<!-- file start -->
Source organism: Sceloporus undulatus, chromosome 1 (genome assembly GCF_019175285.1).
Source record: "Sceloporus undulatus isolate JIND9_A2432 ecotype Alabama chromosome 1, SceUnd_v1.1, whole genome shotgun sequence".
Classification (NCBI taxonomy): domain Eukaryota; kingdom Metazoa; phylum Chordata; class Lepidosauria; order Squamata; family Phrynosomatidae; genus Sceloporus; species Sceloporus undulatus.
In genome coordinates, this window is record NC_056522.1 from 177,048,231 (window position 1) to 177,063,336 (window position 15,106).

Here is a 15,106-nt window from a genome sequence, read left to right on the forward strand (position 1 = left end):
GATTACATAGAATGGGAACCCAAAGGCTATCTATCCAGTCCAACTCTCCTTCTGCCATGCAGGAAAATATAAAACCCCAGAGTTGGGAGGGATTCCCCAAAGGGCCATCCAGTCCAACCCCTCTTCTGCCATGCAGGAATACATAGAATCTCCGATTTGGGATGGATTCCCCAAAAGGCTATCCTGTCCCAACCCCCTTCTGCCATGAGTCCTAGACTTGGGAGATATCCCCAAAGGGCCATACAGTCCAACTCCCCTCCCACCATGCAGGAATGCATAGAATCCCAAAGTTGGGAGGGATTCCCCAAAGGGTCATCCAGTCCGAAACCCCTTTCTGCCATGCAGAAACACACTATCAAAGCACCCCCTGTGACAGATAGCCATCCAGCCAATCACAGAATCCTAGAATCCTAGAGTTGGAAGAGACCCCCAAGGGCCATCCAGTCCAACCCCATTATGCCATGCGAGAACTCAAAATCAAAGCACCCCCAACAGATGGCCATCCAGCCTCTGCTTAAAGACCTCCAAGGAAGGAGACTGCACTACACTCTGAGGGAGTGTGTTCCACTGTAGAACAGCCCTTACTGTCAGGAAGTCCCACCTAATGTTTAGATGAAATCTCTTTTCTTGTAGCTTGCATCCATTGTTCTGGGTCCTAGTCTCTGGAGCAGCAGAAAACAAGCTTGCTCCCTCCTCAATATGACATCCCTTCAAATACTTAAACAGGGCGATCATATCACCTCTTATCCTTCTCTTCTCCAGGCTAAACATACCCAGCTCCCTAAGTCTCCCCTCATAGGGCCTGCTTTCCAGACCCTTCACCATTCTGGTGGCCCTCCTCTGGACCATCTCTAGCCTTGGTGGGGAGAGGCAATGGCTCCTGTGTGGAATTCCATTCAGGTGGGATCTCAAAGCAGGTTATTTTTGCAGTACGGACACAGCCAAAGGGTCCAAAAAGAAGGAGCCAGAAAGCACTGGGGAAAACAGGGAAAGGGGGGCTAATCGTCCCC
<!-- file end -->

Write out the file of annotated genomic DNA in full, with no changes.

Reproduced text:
Source organism: Sceloporus undulatus, chromosome 1 (genome assembly GCF_019175285.1).
Source record: "Sceloporus undulatus isolate JIND9_A2432 ecotype Alabama chromosome 1, SceUnd_v1.1, whole genome shotgun sequence".
Classification (NCBI taxonomy): domain Eukaryota; kingdom Metazoa; phylum Chordata; class Lepidosauria; order Squamata; family Phrynosomatidae; genus Sceloporus; species Sceloporus undulatus.
In genome coordinates, this window is record NC_056522.1 from 177,048,231 (window position 1) to 177,063,336 (window position 15,106).

Here is a 15,106-nt window from a genome sequence, read left to right on the forward strand (position 1 = left end):
GATTACATAGAATGGGAACCCAAAGGCTATCTATCCAGTCCAACTCTCCTTCTGCCATGCAGGAAAATATAAAACCCCAGAGTTGGGAGGGATTCCCCAAAGGGCCATCCAGTCCAACCCCTCTTCTGCCATGCAGGAATACATAGAATCTCCGATTTGGGATGGATTCCCCAAAAGGCTATCCTGTCCCAACCCCCTTCTGCCATGAGTCCTAGACTTGGGAGATATCCCCAAAGGGCCATACAGTCCAACTCCCCTCCCACCATGCAGGAATGCATAGAATCCCAAAGTTGGGAGGGATTCCCCAAAGGGTCATCCAGTCCGAAACCCCTTTCTGCCATGCAGAAACACACTATCAAAGCACCCCCTGTGACAGATAGCCATCCAGCCAATCACAGAATCCTAGAATCCTAGAGTTGGAAGAGACCCCCAAGGGCCATCCAGTCCAACCCCATTATGCCATGCGAGAACTCAAAATCAAAGCACCCCCAACAGATGGCCATCCAGCCTCTGCTTAAAGACCTCCAAGGAAGGAGACTGCACTACACTCTGAGGGAGTGTGTTCCACTGTAGAACAGCCCTTACTGTCAGGAAGTCCCACCTAATGTTTAGATGAAATCTCTTTTCTTGTAGCTTGCATCCATTGTTCTGGGTCCTAGTCTCTGGAGCAGCAGAAAACAAGCTTGCTCCCTCCTCAATATGACATCCCTTCAAATACTTAAACAGGGCGATCATATCACCTCTTATCCTTCTCTTCTCCAGGCTAAACATACCCAGCTCCCTAAGTCTCCCCTCATAGGGCCTGCTTTCCAGACCCTTCACCATTCTGGTGGCCCTCCTCTGGACCATCTCTAGCCTTGGTGGGGAGAGGCAATGGCTCCTGTGTGGAATTCCATTCAGGTGGGATCTCAAAGCAGGTTATTTTTGCAGTACGGACACAGCCAAAGGGTCCAAAAAGAAGGAGCCAGAAAGCACTGGGGAAAACAGGGAAAGGGGGGCTAATCGTCCCC